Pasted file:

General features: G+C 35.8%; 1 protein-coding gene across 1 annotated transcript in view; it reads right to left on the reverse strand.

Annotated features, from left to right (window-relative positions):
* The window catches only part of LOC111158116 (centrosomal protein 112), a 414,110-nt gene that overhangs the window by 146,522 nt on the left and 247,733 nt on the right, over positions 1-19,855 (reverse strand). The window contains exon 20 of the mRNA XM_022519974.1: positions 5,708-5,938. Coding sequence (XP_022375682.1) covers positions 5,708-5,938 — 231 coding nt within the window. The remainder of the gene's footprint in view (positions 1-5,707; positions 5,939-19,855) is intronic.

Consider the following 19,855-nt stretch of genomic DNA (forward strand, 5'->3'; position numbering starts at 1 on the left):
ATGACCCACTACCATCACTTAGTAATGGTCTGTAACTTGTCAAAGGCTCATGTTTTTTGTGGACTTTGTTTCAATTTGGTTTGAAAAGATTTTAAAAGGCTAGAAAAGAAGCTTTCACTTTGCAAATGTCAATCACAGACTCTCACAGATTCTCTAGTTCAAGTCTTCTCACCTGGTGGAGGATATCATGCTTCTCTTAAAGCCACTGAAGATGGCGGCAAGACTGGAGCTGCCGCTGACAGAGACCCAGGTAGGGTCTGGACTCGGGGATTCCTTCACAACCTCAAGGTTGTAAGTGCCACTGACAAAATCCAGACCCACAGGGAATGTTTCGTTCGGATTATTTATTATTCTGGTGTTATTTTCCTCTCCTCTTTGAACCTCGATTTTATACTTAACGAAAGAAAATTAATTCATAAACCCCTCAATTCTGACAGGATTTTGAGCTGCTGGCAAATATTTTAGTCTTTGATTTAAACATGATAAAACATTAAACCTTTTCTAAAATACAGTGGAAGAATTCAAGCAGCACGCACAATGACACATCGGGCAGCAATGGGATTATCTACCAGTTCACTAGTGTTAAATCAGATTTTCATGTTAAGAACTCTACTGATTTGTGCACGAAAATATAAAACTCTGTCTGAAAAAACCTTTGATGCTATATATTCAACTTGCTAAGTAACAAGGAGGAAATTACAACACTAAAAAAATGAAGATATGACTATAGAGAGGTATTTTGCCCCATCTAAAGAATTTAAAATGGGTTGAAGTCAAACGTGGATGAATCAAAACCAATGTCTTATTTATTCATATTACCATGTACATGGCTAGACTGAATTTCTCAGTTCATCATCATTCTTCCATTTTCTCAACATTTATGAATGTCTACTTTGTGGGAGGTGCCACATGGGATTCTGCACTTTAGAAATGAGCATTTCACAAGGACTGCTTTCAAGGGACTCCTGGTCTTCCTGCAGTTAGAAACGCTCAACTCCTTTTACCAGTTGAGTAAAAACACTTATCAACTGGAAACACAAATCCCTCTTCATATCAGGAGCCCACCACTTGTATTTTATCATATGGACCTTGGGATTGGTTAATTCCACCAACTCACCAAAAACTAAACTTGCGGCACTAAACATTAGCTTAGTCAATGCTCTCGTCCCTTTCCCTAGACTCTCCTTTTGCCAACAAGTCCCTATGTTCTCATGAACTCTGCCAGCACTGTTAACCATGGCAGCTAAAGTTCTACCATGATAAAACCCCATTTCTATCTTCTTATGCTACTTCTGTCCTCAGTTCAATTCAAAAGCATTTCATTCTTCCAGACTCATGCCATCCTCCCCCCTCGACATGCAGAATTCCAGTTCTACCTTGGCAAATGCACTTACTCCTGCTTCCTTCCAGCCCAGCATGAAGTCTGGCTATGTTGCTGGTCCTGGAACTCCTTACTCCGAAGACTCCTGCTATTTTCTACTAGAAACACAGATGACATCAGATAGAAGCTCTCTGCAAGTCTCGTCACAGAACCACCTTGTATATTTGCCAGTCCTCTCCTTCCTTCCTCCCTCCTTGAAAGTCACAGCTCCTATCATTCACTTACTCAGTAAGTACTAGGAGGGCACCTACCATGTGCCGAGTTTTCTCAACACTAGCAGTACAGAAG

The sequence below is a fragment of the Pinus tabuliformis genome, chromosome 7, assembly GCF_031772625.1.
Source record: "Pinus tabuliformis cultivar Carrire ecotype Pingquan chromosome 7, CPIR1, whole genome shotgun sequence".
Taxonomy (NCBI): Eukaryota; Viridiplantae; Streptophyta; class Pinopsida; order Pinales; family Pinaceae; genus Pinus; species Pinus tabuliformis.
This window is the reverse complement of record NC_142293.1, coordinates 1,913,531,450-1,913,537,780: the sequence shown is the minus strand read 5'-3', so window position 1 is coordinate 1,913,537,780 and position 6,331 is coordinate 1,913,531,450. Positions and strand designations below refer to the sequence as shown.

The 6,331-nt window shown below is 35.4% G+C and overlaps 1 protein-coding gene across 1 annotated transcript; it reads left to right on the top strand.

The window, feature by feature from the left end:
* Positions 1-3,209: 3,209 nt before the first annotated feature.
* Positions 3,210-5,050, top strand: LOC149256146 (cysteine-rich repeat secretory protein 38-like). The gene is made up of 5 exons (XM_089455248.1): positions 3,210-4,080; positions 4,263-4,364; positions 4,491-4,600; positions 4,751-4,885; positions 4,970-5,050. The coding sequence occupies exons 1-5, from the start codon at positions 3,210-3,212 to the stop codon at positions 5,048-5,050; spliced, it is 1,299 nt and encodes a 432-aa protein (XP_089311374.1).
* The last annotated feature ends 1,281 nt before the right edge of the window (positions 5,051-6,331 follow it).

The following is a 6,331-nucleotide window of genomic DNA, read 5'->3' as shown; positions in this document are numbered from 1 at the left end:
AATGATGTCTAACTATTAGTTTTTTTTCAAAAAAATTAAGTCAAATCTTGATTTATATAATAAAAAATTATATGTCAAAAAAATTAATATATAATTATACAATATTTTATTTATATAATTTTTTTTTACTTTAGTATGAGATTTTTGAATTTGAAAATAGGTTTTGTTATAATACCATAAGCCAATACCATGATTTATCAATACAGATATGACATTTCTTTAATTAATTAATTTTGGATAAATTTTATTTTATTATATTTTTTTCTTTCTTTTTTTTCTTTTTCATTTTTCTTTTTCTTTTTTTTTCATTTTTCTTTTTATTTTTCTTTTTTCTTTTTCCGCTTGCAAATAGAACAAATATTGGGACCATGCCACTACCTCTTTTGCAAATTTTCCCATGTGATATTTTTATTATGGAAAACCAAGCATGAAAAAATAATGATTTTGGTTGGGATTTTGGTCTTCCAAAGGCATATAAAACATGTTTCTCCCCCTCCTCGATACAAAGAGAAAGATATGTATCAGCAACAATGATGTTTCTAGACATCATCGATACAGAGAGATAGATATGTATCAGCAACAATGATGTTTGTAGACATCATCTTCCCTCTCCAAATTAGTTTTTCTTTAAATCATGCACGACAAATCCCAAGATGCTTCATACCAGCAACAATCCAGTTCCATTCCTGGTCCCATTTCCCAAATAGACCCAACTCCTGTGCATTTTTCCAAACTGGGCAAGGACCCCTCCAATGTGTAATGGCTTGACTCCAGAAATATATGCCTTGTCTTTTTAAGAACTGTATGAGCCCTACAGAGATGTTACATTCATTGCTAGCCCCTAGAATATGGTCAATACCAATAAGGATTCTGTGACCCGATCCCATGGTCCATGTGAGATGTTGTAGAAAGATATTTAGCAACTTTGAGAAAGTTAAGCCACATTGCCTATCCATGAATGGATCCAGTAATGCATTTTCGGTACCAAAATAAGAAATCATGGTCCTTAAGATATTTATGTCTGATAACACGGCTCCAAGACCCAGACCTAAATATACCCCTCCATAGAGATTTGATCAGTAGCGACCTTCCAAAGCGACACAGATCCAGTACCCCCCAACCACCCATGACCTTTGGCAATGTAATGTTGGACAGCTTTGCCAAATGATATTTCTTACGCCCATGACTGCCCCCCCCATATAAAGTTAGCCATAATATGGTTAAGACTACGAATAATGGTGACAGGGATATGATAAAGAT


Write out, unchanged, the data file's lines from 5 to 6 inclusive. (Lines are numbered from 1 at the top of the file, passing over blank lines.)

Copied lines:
ATGACCCACTACCATCACTTAGTAATGGTCTGTAACTTGTCAAAGGCTCATGTTTTTTGTGGACTTTGTTTCAATTTGGTTTGAAAAGATTTTAAAAGGCTAGAAAAGAAGCTTTCACTTTGCAAATGTCAATCACAGACTCTCACAGATTCTCTAGTTCAAGTCTTCTCACCTGGTGGAGGATATCATGCTTCTCTTAAAGCCACTGAAGATGGCGGCAAGACTGGAGCTGCCGCTGACAGAGACCCAGGTAGGGTCTGGACTCGGGGATTCCTTCACAACCTCAAGGTTGTAAGTGCCACTGACAAAATCCAGACCCACAGGGAATGTTTCGTTCGGATTATTTATTATTCTGGTGTTATTTTCCTCTCCTCTTTGAACCTCGATTTTATACTTAACGAAAGAAAATTAATTCATAAACCCCTCAATTCTGACAGGATTTTGAGCTGCTGGCAAATATTTTAGTCTTTGATTTAAACATGATAAAACATTAAACCTTTTCTAAAATACAGTGGAAGAATTCAAGCAGCACGCACAATGACACATCGGGCAGCAATGGGATTATCTACCAGTTCACTAGTGTTAAATCAGATTTTCATGTTAAGAACTCTACTGATTTGTGCACGAAAATATAAAACTCTGTCTGAAAAAACCTTTGATGCTATATATTCAACTTGCTAAGTAACAAGGAGGAAATTACAACACTAAAAAAATGAAGATATGACTATAGAGAGGTATTTTGCCCCATCTAAAGAATTTAAAATGGGTTGAAGTCAAACGTGGATGAATCAAAACCAATGTCTTATTTATTCATATTACCATGTACATGGCTAGACTGAATTTCTCAGTTCATCATCATTCTTCCATTTTCTCAACATTTATGAATGTCTACTTTGTGGGAGGTGCCACATGGGATTCTGCACTTTAGAAATGAGCATTTCACAAGGACTGCTTTCAAGGGACTCCTGGTCTTCCTGCAGTTAGAAACGCTCAACTCCTTTTACCAGTTGAGTAAAAACACTTATCAACTGGAAACACAAATCCCTCTTCATATCAGGAGCCCACCACTTGTATTTTATCATATGGACCTTGGGATTGGTTAATTCCACCAACTCACCAAAAACTAAACTTGCGGCACTAAACATTAGCTTAGTCAATGCTCTCGTCCCTTTCCCTAGACTCTCCTTTTGCCAACAAGTCCCTATGTTCTCATGAACTCTGCCAGCACTGTTAACCATGGCAGCTAAAGTTCTACCATGATAAAACCCCATTTCTATCTTCTTATGCTACTTCTGTCCTCAGTTCAATTCAAAAGCATTTCATTCTTCCAGACTCATGCCATCCTCCCCCCTCGACATGCAGAATTCCAGTTCTACCTTGGCAAATGCACTTACTCCTGCTTCCTTCCAGCCCAGCATGAAGTCTGGCTATGTTGCTGGTCCTGGAACTCCTTACTCCGAAGACTCCTGCTATTTTCTACTAGAAACACAGATGACATCAGATAGAAGCTCTCTGCAAGTCTCGTCACAGAACCACCTTGTATATTTGCCAGTCCTCTCCTTCCTTCCTCCCTCCTTGAAAGTCACAGCTCCTATCATTCACTTACTCAGTAAGTACTAGGAGGGCACCTACCATGTGCCGAGTTTTCTCAACACTAGCAGTACAGAAG

The sequence below is a fragment of the Pinus tabuliformis genome, chromosome 7, assembly GCF_031772625.1.